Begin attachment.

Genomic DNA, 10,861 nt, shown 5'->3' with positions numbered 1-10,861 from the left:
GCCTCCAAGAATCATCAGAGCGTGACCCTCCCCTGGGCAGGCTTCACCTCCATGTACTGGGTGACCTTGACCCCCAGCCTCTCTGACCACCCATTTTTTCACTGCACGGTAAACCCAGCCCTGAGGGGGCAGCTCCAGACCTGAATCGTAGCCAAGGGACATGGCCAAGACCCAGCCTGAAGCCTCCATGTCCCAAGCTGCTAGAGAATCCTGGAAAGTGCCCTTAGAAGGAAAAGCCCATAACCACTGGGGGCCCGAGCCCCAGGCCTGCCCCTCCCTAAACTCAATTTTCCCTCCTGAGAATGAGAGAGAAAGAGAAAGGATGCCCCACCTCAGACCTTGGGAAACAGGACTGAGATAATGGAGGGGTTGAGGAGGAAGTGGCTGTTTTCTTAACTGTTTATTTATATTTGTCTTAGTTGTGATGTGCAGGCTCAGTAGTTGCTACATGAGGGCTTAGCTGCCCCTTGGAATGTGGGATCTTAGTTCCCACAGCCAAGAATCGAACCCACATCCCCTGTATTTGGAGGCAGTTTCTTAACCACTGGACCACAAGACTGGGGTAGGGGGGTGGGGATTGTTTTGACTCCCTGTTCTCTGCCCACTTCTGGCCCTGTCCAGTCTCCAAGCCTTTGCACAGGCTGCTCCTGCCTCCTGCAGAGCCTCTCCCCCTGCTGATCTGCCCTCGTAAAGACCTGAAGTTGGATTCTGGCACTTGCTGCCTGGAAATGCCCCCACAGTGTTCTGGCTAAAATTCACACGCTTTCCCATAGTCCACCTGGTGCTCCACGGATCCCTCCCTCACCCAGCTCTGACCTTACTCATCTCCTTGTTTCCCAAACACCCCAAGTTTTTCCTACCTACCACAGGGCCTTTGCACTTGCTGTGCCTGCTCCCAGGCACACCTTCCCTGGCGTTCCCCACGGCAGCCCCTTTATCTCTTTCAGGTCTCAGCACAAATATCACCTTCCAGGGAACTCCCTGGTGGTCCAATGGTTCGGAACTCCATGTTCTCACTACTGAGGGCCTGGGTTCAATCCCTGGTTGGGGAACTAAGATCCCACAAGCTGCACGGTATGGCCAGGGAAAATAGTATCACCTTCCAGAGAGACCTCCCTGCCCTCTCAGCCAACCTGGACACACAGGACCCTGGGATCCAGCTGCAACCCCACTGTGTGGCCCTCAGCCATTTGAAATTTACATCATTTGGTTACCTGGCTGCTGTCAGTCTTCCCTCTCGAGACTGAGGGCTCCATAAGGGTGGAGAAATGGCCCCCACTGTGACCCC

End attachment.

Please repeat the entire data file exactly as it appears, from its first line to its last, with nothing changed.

Genomic DNA, 10,861 nt, shown 5'->3' with positions numbered 1-10,861 from the left:
GCCTCCAAGAATCATCAGAGCGTGACCCTCCCCTGGGCAGGCTTCACCTCCATGTACTGGGTGACCTTGACCCCCAGCCTCTCTGACCACCCATTTTTTCACTGCACGGTAAACCCAGCCCTGAGGGGGCAGCTCCAGACCTGAATCGTAGCCAAGGGACATGGCCAAGACCCAGCCTGAAGCCTCCATGTCCCAAGCTGCTAGAGAATCCTGGAAAGTGCCCTTAGAAGGAAAAGCCCATAACCACTGGGGGCCCGAGCCCCAGGCCTGCCCCTCCCTAAACTCAATTTTCCCTCCTGAGAATGAGAGAGAAAGAGAAAGGATGCCCCACCTCAGACCTTGGGAAACAGGACTGAGATAATGGAGGGGTTGAGGAGGAAGTGGCTGTTTTCTTAACTGTTTATTTATATTTGTCTTAGTTGTGATGTGCAGGCTCAGTAGTTGCTACATGAGGGCTTAGCTGCCCCTTGGAATGTGGGATCTTAGTTCCCACAGCCAAGAATCGAACCCACATCCCCTGTATTTGGAGGCAGTTTCTTAACCACTGGACCACAAGACTGGGGTAGGGGGGTGGGGATTGTTTTGACTCCCTGTTCTCTGCCCACTTCTGGCCCTGTCCAGTCTCCAAGCCTTTGCACAGGCTGCTCCTGCCTCCTGCAGAGCCTCTCCCCCTGCTGATCTGCCCTCGTAAAGACCTGAAGTTGGATTCTGGCACTTGCTGCCTGGAAATGCCCCCACAGTGTTCTGGCTAAAATTCACACGCTTTCCCATAGTCCACCTGGTGCTCCACGGATCCCTCCCTCACCCAGCTCTGACCTTACTCATCTCCTTGTTTCCCAAACACCCCAAGTTTTTCCTACCTACCACAGGGCCTTTGCACTTGCTGTGCCTGCTCCCAGGCACACCTTCCCTGGCGTTCCCCACGGCAGCCCCTTTATCTCTTTCAGGTCTCAGCACAAATATCACCTTCCAGGGAACTCCCTGGTGGTCCAATGGTTCGGAACTCCATGTTCTCACTACTGAGGGCCTGGGTTCAATCCCTGGTTGGGGAACTAAGATCCCACAAGCTGCACGGTATGGCCAGGGAAAATAGTATCACCTTCCAGAGAGACCTCCCTGCCCTCTCAGCCAACCTGGACACACAGGACCCTGGGATCCAGCTGCAACCCCACTGTGTGGCCCTCAGCCATTTGAAATTTACATCATTTGGTTACCTGGCTGCTGTCAGTCTTCCCTCTCGAGACTGAGGGCTCCATAAGGGTGGAGAAATGGCCCCCACTGTGACCCC